While Lord Henry Wooton certainly offers Dorian the first ideas about "living for sensations", we could argue that Dorian took these ideas and "ran with them", making them more and more dangerous and exotic than anything Lord Henry could have taught him.
The Picture of Dorian Gray is less about the journey of one man, and more about the inherent human tendency to fall from grace and enter into our basic Id: The part of every human being which is dark, hungry for the forbidden, and curious about everything unknown.
As far as what we can trace about Lord Henry's influence on Dorian, it really does not go any further than his suggestions. Lord Henry merely suggests several things to break away with social norms. Some of these include not going into philanthropy, not taking beliefs at face value, experimenting with sensations, and heightening our senses physically.
From a different perspective, however, The Picture of Dorian Gray is also Oscar Wilde's own homosexual manifesto. In the story, he basically states all the maxims and axioms that he, himself, believes in. This being said, Oscar Wilde is also known for strongly stating, over and over, that nobody influences another person to do anything. Instead, that the influence of a beautiful PERSONALITY might do the trick. Ultimately, however, it is our own responsibility to "remain in the gutter, or look at the stars".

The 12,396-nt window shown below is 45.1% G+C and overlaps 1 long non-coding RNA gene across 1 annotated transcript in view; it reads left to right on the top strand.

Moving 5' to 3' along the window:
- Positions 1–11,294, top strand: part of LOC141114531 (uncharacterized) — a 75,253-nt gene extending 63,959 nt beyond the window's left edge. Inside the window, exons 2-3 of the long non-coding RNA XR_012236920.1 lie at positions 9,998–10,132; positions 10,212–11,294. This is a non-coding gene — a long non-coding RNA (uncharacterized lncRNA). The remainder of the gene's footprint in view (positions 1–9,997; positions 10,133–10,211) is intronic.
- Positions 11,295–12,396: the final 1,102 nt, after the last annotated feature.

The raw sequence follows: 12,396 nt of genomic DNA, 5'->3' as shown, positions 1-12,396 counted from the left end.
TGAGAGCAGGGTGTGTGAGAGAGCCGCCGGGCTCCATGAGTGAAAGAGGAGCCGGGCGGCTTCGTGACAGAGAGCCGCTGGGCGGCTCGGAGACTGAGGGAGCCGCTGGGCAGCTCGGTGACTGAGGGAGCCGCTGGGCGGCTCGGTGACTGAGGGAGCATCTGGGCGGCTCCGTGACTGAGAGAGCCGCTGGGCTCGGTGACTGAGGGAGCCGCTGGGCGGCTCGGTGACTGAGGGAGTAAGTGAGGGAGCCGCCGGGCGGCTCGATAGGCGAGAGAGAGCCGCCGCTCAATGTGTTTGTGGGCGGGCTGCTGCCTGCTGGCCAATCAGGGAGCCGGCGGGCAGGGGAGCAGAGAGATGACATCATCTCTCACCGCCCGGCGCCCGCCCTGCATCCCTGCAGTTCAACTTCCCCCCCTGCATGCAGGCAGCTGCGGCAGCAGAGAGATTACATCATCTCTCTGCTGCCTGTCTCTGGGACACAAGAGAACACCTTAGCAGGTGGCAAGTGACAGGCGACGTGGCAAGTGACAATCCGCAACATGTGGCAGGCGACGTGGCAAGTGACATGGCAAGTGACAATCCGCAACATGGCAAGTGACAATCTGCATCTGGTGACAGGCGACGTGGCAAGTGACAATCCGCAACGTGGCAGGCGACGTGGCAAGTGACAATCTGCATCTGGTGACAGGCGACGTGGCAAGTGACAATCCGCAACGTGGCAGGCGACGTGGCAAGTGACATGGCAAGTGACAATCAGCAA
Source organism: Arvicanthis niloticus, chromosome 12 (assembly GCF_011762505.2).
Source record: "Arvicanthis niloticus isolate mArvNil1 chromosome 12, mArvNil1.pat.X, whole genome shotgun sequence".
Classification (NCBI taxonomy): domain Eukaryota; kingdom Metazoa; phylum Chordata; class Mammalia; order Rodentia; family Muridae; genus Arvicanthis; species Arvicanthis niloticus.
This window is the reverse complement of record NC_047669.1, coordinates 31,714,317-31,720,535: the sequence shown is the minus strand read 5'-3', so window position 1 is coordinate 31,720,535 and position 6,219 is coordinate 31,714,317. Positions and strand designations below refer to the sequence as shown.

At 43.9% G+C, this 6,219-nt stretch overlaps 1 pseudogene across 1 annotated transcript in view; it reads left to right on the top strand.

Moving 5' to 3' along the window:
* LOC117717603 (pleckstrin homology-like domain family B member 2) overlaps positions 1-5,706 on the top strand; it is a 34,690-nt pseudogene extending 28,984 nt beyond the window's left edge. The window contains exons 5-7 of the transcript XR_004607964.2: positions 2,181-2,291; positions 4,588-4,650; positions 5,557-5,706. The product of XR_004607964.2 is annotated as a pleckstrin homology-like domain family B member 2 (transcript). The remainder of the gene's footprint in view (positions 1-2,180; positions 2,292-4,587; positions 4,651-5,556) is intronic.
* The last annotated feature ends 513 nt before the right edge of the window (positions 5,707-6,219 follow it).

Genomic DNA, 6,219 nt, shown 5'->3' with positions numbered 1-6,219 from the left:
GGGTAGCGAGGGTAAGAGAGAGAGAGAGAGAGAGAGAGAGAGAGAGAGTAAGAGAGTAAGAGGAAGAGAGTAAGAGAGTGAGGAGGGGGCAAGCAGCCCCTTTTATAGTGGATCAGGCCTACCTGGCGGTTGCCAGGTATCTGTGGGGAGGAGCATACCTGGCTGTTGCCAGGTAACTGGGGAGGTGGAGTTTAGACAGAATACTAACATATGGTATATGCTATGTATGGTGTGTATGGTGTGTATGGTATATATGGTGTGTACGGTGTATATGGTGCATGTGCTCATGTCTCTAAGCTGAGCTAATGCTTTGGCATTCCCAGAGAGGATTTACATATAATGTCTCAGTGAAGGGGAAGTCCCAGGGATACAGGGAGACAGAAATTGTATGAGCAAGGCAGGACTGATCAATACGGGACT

Therefore, Lord Henry is only partially and minimally to blame for Dorian's disgrace. Dorian experiences things that Lord Henry perhaps never would have dared to experience, himself. We see this in the fact that, no matter what his philosophies are, Lord Henry is still married and lives according to the rules of society, regardless of all the stuff he says. Dorian is more than just a talker. He is the carrier and the performer of Lord Henry's private gospel.